Updated: October 3, 2012 5:16PM
The American breast is bigger than ever before.
And breasts are developing in girls earlier than at any time in recorded history.
But do breasts have a future?
The biology of the breast is changing — and not for the better, says journalist Florence Williams, author of the new book Breasts: A Natural and Unnatural History (W.W. Norton & Co., $25.95). She details a number of alarming trends that may be contributing to the United State’s high rate of breast cancer — today and in years to come.
Women’s breasts are expanding with their waistlines, Williams says. The average bra size has grown from a 34B to a 36C in just a generation. That’s troubling, given that weight gain been associated with an increased risk of postmenopausal breast cancer.
Girls also are hitting puberty earlier than ever before — another trend that increases their long-term breast cancer risk. About 15 percent of all American girls begin developing breasts at age 7, according to an influential 2010 study in Pediatrics.
Breasts today also are under assault from pollutants, Williams says. Because chemicals such as PCBs and mercury get stored in fatty tissue, they tend to end up in breasts — and breast milk. “Breast-feeding, it turns out, is a very efficient way to transfer our society’s industrial flotsam to the next generation,” Williams writes. “Our breasts soak up pollution. ... Breasts carry the burden of the mistakes we have made.”
While nursing her second child, Williams had a sample of her own milk analyzed. It contained perchlorate, an ingredient in jet fuel, as well as chemical flame retardants, at levels 10 to 100 times higher than in European women. Williams says she believes in breast-feeding, and she spends considerable time in her book noting its benefits for a baby’s brain, body and immune system.
But she notes that many industrial toxins will persist in our bodies — and our children’s bodies — for years, long enough for today’s baby girls to pass them on to their own children.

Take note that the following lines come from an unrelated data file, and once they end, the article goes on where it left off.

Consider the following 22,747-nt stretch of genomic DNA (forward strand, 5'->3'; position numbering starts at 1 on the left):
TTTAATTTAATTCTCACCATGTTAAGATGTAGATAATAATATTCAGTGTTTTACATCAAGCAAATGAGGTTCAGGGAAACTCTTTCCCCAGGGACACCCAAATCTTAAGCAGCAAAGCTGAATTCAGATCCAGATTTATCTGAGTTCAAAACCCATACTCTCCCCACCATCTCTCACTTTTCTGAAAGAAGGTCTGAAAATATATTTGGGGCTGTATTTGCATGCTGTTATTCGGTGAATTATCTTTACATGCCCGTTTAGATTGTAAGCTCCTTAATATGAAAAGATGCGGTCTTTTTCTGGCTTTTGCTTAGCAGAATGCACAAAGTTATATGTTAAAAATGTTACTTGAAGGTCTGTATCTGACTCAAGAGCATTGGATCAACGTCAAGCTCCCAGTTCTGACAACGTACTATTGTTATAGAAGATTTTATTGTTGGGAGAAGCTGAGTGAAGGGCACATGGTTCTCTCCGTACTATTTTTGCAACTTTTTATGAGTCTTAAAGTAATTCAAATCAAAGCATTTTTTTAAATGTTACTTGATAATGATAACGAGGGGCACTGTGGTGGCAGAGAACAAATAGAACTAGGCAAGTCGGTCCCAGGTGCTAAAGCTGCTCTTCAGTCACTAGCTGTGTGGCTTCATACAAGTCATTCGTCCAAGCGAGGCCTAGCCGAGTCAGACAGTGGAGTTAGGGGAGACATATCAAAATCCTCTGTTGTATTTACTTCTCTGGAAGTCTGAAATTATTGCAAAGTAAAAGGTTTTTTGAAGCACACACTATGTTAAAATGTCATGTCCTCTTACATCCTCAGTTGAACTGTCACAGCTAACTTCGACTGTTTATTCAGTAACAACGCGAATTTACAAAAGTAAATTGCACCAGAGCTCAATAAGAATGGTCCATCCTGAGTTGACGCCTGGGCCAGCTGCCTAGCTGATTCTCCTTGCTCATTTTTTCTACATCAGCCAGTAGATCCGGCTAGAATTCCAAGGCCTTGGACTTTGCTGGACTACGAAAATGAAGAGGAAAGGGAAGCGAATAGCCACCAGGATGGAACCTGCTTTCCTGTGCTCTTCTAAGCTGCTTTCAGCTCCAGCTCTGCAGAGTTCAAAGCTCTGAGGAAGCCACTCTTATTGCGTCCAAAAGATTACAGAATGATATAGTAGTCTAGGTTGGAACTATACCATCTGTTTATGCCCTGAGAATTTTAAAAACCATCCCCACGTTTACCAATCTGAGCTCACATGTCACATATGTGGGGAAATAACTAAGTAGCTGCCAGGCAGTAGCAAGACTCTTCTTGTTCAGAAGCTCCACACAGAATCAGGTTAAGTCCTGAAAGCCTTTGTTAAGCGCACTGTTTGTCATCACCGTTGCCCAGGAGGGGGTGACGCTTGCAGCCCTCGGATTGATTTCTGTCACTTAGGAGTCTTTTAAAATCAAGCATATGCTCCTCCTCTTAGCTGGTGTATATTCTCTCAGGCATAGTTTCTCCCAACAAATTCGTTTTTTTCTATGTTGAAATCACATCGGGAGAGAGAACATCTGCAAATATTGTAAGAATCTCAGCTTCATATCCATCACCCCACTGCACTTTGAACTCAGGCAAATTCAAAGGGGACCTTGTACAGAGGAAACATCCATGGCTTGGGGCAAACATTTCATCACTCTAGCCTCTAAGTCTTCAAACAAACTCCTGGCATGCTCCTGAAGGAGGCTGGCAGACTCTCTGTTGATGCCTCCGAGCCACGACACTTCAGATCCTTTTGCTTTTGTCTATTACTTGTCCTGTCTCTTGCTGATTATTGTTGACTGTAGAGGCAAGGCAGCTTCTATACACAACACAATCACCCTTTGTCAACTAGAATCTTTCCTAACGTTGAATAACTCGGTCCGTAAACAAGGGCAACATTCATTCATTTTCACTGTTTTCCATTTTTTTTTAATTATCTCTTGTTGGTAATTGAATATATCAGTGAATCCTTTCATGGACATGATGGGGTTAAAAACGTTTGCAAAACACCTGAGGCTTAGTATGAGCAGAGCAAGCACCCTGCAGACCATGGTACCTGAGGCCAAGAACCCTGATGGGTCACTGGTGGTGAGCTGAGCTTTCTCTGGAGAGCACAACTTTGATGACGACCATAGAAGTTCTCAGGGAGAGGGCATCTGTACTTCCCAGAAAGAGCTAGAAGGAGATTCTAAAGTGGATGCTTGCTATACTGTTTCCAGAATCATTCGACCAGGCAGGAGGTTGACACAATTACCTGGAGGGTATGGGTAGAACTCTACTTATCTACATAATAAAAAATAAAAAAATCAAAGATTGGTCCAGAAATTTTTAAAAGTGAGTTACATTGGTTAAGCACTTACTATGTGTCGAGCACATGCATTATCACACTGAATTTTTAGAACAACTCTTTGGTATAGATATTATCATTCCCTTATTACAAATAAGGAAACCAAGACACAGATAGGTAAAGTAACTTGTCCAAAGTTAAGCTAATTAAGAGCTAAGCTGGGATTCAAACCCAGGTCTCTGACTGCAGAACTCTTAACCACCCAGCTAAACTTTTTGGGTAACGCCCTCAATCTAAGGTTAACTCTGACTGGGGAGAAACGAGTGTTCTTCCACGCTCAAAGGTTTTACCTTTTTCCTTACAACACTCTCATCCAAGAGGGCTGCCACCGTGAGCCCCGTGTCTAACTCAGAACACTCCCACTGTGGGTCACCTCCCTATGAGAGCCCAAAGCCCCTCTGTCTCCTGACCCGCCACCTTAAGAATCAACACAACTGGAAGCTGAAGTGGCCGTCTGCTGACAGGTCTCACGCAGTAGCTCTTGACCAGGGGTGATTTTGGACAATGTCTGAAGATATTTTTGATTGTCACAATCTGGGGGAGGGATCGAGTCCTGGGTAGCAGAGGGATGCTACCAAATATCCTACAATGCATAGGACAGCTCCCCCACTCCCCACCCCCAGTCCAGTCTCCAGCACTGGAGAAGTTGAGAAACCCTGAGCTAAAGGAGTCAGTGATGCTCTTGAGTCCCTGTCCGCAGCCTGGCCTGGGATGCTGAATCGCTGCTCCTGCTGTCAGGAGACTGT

“What happens in our environment is reflected in our breasts,” she says. “If we really care about human health, we need to care about our planet.”
Surprisingly, doctors stand to learn a great deal about the environment’s effect on the breast by studying men, Williams says.
Marine Pfc. Joe Glowacki was exposed to a wide variety of chemicals when he arrived at Camp Lejeune, N.C., in 1959, at age 17. At the time, the Marine Corps didn’t realize the danger of allowing petroleum and other chemicals to pollute the groundwater. The base is now home to dozens of Superfund cleanup sites, and at one point Camp Lejeune had the “most contaminated drinking water supply ever discovered in the United States,” Williams writes.
Three years ago, Glowacki found a lump on the right side of his chest. “The next thing you know, I’m one of the girls,” says Glowacki, now 70, of Medford, N.J. Glowacki was diagnosed with breast cancer and had a mastectomy and chemotherapy. About 2,190 of the 229,060 breast cancers diagnosed in the United States each year are in men, according to the American Cancer Society. More than 70 have been diagnosed in men who have lived at Camp Lejeune, Williams writes.
“In 1957, who knew all of this?” Williams writes. “We disposed of our excesses by pouring them down the drain.”
Gannett News Service